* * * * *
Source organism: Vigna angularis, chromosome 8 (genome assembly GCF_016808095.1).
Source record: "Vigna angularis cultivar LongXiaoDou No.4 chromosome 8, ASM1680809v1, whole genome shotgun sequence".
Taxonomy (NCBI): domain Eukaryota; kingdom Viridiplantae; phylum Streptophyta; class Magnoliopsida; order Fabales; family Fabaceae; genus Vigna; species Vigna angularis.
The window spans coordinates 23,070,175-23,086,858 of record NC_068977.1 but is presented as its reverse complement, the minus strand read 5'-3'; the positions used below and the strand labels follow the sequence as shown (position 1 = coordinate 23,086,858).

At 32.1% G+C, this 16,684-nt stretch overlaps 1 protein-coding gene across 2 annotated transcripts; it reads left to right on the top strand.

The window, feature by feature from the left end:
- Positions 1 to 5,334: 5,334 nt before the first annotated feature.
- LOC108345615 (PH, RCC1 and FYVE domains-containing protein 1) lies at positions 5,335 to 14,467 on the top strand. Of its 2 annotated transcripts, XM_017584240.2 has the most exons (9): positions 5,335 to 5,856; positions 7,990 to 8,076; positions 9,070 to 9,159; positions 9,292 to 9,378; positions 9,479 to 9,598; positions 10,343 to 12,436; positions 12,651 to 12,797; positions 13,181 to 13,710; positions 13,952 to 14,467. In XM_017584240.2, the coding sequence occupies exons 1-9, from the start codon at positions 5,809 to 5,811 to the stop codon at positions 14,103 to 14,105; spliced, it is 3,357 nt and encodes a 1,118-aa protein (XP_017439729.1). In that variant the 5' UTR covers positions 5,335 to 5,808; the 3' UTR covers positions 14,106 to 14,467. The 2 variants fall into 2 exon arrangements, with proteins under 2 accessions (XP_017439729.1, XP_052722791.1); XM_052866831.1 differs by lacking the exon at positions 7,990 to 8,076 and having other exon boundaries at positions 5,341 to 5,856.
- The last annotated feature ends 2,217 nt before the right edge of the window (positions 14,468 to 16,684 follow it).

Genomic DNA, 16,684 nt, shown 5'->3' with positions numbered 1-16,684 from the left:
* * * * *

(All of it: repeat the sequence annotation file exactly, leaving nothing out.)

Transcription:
Source organism: Vigna angularis, chromosome 8 (genome assembly GCF_016808095.1).
Source record: "Vigna angularis cultivar LongXiaoDou No.4 chromosome 8, ASM1680809v1, whole genome shotgun sequence".
Taxonomy (NCBI): domain Eukaryota; kingdom Viridiplantae; phylum Streptophyta; class Magnoliopsida; order Fabales; family Fabaceae; genus Vigna; species Vigna angularis.
The window spans coordinates 23,070,175-23,086,858 of record NC_068977.1 but is presented as its reverse complement, the minus strand read 5'-3'; the positions used below and the strand labels follow the sequence as shown (position 1 = coordinate 23,086,858).

At 32.1% G+C, this 16,684-nt stretch overlaps 1 protein-coding gene across 2 annotated transcripts; it reads left to right on the top strand.

The window, feature by feature from the left end:
- Positions 1 to 5,334: 5,334 nt before the first annotated feature.
- LOC108345615 (PH, RCC1 and FYVE domains-containing protein 1) lies at positions 5,335 to 14,467 on the top strand. Of its 2 annotated transcripts, XM_017584240.2 has the most exons (9): positions 5,335 to 5,856; positions 7,990 to 8,076; positions 9,070 to 9,159; positions 9,292 to 9,378; positions 9,479 to 9,598; positions 10,343 to 12,436; positions 12,651 to 12,797; positions 13,181 to 13,710; positions 13,952 to 14,467. In XM_017584240.2, the coding sequence occupies exons 1-9, from the start codon at positions 5,809 to 5,811 to the stop codon at positions 14,103 to 14,105; spliced, it is 3,357 nt and encodes a 1,118-aa protein (XP_017439729.1). In that variant the 5' UTR covers positions 5,335 to 5,808; the 3' UTR covers positions 14,106 to 14,467. The 2 variants fall into 2 exon arrangements, with proteins under 2 accessions (XP_017439729.1, XP_052722791.1); XM_052866831.1 differs by lacking the exon at positions 7,990 to 8,076 and having other exon boundaries at positions 5,341 to 5,856.
- The last annotated feature ends 2,217 nt before the right edge of the window (positions 14,468 to 16,684 follow it).

Genomic DNA, 16,684 nt, shown 5'->3' with positions numbered 1-16,684 from the left: